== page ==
What is the reason that there would be increased demand for aesthetic surgery procedures with higher prices? There appears to be an intangible quality associated with certain expensive luxury goods and services that attracts the consumer and creates the perception that such a good or service is superior to similar, less expensive products. Marshall4(p106) highlights this intangible quality when he writes:

The current prices of such things as . . . highly skilled medical assistance [may be] so high that there is but little demand for them except from the rich: but what demand there is, often has considerable elasticity. Part of the demand for the more expensive kinds . . . is really a demand for the means of obtaining social distinction, and is almost insatiable.

The social scientist, Thorstein Veblen, has also discussed this phenomenon with regard to the conspicuous consumption of luxury items. Veblen9(p158) writes, "the habit of making obvious costiliness [sic] a cannon of serviceablity [sic] . . . puts us on our guard against cheapness by identifying merit in some degree with cost. . . . It is felt that inexpensiveness would derogate from the dignity that should invest an article."

Clearly, it is difficult, if not impossible, to distinguish between the myriad of factors that makes a consumer choose one plastic surgeon over another. Reputation is a complex characteristic to understand, and at least part of what constitutes a good reputation is related to having happy patients who have had good surgical results. As Marshall4 notes, however, as with any luxury good purchase, the perception that an expensive service is better than another less expensive service may be related to factors of prestige, status, and social distinction rather than more concrete differences. And even though the consumer is free to substitute a less expensive similar service (eg, surgeon), the status-conscious consumer does not. In this way, increased pricing may act to increase demand by instilling a sense of this prestige, status, quality, or distinction.

CONCLUSIONS

There is a significant association between increasing surgeons' fees and total charges for cosmetic facial plastic surgery procedures and increasing demand for these procedures, as measured by their annual frequency. After a multiple regression analysis correcting for confounding variables, this association of increased price with increased demand holds for each of the 4 procedures studied, across all US regions, and for both periods surveyed. Cosmetic facial plastic surgery procedures appear to function as luxury goods in a free marketplace, with an increase in price associated with an increase in demand and an upward-sloping demand curve. Thus, this stands in sharp contrast to the classic economic model in which demand declines as price increases. Economic methods can be used to evaluate cosmetic procedure trends; however, these methods must be founded on the appropriate economic theory.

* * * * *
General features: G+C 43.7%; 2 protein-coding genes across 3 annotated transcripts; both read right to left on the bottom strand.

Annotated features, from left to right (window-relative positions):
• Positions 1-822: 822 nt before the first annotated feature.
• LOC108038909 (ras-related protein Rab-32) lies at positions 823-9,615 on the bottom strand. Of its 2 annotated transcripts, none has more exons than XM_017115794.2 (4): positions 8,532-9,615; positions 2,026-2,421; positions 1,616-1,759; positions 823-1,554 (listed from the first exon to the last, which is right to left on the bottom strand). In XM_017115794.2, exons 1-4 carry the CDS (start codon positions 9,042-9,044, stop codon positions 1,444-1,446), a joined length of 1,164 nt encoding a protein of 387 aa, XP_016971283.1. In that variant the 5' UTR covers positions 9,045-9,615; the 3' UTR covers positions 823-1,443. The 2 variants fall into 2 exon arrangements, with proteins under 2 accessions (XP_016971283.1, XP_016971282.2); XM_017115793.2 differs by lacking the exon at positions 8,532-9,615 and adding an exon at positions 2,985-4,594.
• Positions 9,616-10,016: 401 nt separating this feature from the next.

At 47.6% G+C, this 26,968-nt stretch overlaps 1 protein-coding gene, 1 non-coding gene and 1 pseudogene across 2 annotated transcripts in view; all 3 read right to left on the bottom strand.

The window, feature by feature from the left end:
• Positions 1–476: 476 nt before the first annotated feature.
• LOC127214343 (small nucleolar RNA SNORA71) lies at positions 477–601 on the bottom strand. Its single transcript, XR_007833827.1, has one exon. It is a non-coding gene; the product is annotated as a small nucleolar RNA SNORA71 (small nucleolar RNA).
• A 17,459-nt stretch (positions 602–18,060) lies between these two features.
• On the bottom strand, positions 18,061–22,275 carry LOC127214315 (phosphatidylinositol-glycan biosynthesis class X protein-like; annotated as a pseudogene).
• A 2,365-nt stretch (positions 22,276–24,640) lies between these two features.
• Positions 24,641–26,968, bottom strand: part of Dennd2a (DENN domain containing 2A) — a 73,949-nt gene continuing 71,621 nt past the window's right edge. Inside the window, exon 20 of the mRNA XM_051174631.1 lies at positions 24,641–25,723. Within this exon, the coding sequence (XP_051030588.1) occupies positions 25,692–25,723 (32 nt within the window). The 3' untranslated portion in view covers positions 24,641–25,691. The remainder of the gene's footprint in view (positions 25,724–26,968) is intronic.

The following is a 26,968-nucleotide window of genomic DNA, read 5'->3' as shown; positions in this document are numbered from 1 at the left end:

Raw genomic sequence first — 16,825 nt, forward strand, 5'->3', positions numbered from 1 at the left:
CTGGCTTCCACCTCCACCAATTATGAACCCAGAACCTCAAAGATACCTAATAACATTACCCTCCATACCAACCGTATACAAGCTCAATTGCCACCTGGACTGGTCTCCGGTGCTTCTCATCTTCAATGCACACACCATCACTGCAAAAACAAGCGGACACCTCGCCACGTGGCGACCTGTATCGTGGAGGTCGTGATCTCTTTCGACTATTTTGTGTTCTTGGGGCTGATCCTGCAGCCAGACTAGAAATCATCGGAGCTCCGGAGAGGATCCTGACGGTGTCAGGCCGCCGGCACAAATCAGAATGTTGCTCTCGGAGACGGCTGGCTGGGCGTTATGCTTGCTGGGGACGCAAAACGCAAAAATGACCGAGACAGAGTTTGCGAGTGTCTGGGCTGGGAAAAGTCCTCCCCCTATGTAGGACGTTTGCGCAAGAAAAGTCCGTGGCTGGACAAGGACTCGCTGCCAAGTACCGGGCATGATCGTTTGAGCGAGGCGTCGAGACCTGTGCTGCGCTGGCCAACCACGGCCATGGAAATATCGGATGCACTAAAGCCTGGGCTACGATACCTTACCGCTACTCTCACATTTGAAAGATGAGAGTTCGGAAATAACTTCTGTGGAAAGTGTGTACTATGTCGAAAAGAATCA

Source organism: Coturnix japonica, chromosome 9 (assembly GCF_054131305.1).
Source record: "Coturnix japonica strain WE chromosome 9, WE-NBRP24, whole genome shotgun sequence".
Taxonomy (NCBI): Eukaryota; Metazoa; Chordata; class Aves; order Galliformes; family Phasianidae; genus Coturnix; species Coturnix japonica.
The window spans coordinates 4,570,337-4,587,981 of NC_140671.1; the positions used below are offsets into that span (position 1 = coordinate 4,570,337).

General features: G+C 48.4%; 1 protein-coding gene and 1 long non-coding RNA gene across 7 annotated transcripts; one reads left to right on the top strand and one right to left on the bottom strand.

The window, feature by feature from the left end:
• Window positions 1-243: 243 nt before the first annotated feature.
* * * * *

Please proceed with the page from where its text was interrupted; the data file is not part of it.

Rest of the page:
Back to top
Article Information

Accepted for publication December 13, 2000.

Corresponding author: Ramsey Alsarraf, MD, MPH, The Newbury Center, 69 Newbury St, Boston, MA 02116 (e-mail: ralsarraf@thenewburycenter.com).

References
1.
Krieger  LMShaw  WW Pricing strategy for aesthetic surgery: economic analysis of a resident clinic's change in fees. Plast Reconstr Surg. 1999;103695- 700Article
2.
Krieger  LMShaw  WW The effect of increased plastic surgeon supply on fees for aesthetic surgery: an economic analysis. Plast Reconstr Surg. 1999;104559- 563Article
3.
Krieger  LMShaw  WW Aesthetic surgery economics: lessons from corporate boardrooms to plastic surgery practices. Plast Reconstr Surg. 2000;1051205- 1210Article
4.
Marshall  APrinciples of Economics. 8th London, England Macmillan1920;
5.
Alsarraf  RLarrabee  WF  JrJohnson  CM  Jr Cost outcomes of facial plastic surgery: regional and temporal trends. Arch Facial Plast Surg. 2001;344- 47Article
6.
Alsarraf  RLarrabee  WF  Jr Outcomes research in facial plastic surgery [comment]. Arch Facial Plast Surg. 2001;37Article
7.
Alsarraf  R Outcomes research in facial plastic surgery: a review and new directions. Aesthetic Plast Surg. 2000;24192- 197Article
8.
Wilkins  EGLowery  JCSmith  DJ Outcomes research: a primer for plastic surgeons. Ann Plast Surg. 1996;371- 11Article
9.
Veblen  TThe Theory of the Leisure Class. 3rd New York, NY Viking1931;
×